The Good, The Bad & The Ugly

Apologies in advance but this article will work in reverse of the title. The reasons for doing so will become eminently clear in due course.

Firstly the ugly.

My appearance on Rangers chat radio last Friday prompted a discussion about the campaign of hatred being waged upon not only our club, but organisations related thereto; as well as the club themselves the Rangers Charity Foundation and the Founders Trail have been victims of late. It seems ironic to be discussing the Advertising Standards Authority, the Rangers Charity Foundation and the Gibson Street Gala in the same breath, but there is a common denominator – all have been subject in one way or another to the poisonous and vindictive campaign against Rangers or anything remotely Rangers related.

But there is a far more serious element to this. The charities which benefit from the efforts of the Rangers Charity Foundation and The Founders Trail are likely to suffer more than anyone else as a consequence of this campaign of hatred. It takes a particular kind of hatred and bigotry to motivate an individual to besmirch people involved in raising money for charity, charities which provide for the less fortunate, the sick and the vulnerable in our society merely because they are doing it under an umbrella which has links to, or is directly associated to, Rangers Football Club.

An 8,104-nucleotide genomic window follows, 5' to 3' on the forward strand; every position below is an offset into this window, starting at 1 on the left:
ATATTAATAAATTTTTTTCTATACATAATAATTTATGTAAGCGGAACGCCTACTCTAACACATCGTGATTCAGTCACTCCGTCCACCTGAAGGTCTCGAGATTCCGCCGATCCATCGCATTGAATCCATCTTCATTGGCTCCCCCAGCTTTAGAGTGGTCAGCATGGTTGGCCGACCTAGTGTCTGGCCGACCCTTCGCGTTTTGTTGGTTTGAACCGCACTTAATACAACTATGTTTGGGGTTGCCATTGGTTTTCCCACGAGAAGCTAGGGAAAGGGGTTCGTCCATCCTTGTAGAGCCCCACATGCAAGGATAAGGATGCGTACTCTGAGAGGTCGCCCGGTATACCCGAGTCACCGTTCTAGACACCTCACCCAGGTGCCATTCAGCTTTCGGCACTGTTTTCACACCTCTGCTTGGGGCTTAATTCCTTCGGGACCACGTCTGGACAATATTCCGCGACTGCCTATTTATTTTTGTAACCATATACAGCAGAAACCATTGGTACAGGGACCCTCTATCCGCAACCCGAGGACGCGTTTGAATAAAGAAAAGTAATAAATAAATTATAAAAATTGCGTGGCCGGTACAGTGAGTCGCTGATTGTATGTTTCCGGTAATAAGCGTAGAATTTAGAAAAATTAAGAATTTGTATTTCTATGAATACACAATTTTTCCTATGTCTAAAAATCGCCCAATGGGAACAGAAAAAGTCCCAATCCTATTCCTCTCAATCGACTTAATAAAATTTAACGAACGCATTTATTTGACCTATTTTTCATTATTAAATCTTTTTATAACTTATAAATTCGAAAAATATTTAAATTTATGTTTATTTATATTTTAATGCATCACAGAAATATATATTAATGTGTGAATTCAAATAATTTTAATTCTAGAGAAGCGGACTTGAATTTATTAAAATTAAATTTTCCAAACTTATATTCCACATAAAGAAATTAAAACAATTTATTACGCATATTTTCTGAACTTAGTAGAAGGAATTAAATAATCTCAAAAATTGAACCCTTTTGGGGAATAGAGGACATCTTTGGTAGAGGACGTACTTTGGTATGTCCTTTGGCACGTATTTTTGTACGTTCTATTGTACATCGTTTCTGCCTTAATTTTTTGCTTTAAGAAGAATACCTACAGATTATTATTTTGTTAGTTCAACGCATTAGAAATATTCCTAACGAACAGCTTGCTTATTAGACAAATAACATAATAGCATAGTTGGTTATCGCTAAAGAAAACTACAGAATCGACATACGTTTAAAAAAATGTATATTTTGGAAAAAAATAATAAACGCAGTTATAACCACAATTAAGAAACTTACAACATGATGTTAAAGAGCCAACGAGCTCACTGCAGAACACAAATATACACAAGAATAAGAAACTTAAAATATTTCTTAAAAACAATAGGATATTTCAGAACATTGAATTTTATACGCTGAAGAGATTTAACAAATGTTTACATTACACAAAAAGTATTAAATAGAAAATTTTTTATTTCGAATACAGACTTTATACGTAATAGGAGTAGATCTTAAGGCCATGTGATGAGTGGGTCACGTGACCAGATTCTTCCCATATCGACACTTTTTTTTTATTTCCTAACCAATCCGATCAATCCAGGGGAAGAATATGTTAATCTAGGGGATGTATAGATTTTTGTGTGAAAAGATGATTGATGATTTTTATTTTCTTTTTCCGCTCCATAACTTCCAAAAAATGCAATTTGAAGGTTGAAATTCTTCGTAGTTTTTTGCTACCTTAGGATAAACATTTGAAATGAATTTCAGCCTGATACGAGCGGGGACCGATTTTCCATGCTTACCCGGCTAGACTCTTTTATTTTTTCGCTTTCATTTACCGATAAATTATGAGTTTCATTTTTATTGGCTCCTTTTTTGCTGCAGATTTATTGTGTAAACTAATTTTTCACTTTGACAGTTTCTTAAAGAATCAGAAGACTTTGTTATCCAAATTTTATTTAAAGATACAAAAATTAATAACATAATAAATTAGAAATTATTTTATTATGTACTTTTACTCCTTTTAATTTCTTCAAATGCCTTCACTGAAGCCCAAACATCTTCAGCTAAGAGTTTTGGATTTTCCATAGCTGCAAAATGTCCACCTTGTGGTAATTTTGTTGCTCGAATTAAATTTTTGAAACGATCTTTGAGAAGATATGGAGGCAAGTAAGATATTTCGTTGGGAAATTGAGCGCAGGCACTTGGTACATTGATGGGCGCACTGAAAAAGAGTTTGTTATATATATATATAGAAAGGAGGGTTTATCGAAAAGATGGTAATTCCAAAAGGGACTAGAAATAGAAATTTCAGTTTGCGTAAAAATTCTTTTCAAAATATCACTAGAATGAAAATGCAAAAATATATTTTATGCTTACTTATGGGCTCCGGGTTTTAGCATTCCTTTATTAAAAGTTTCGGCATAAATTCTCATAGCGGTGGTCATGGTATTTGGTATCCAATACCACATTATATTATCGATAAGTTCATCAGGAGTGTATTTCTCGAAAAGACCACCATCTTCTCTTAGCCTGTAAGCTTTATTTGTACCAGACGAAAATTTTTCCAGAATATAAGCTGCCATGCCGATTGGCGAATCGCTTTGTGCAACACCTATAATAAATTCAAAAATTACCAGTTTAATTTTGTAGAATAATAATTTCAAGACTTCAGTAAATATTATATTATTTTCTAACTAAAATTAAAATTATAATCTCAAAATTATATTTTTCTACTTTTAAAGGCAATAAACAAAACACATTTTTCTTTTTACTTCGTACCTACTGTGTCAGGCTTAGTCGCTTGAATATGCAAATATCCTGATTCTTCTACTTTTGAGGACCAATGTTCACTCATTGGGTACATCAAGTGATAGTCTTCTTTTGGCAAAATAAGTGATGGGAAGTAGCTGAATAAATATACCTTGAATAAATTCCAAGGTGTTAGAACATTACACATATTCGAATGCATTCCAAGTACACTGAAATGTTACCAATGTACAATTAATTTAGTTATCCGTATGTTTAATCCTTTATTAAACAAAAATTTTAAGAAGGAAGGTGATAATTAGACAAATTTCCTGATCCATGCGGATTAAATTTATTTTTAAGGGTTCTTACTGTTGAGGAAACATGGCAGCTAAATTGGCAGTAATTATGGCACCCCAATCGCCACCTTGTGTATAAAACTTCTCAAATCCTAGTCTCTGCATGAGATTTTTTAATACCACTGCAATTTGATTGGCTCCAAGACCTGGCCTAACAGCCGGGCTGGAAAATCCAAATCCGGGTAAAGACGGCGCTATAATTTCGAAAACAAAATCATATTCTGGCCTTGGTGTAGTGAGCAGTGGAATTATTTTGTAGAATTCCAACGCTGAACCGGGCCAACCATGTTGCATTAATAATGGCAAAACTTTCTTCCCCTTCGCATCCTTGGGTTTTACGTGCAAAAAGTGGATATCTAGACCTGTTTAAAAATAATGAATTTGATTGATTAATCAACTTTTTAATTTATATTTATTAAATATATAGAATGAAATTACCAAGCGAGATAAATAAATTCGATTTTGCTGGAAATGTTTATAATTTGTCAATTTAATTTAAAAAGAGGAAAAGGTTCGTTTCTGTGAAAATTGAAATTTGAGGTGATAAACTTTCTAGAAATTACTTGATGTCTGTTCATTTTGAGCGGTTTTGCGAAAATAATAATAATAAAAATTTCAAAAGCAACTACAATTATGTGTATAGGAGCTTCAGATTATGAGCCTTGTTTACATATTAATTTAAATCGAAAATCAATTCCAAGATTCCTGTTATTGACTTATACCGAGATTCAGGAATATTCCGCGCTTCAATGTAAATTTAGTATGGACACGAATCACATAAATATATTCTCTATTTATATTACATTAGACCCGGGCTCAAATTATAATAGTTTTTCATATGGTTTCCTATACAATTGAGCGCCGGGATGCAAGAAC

The Bad

Many of you will be aware of the issues surrounding the Founders Trail and the Gibson Street Gala, for those who are not, the events are summarised here.

Following this issue being raised on Rangers chat radio I contacted the parties involved and also reviewed the material published by both parties, as above. It’s perhaps worthy of note, that despite not making reference to it anywhere in their statement, the Gibson Street Gala statement is actually made in response to the Founders Trail narrative which appeared on Rangers internet forums.

I have spoken to Eric Kay, the secretary of the Gibson Street Gala, who very kindly took the time to speak with me, despite being on holiday at the time. We had a fairly long and informative chat and were quite frank with one another. (I had previously spoken with Iain McColl from the Founders Trail.) It’s quite clear that the Gibson Street Gala were caught in the crossfire of a particular brand of hatred which gave rise to this article. Mr Kay stressed the complaints in respect of the Founders Trail Stall were not just taken at face value by the Gibson Street Gala but were subject to an assessment process. It was following this process that decision was made not to allow the Founders Trail to participate at this years event. Its perhaps this part which is the most concerning.

Iain McColl in his narrative told Mr Kay that he felt by their actions they were “bending to bigots”. I disagree – I think it was actually much worse than that – I think by their actions the Gibson Street Gala have,unwittingly, empowered the bigots, and allow me to elaborate why.

The worst of the complaints centred around a suggestion that the Founders Trail was aligned to a bigoted organisation. It has never been made clear exactly what this refers to. But as alluded to in the Gibson Street Gala’s own statement “Last year, The Founders Trail stall was well run and no one involved with the Gala had any issue with it.”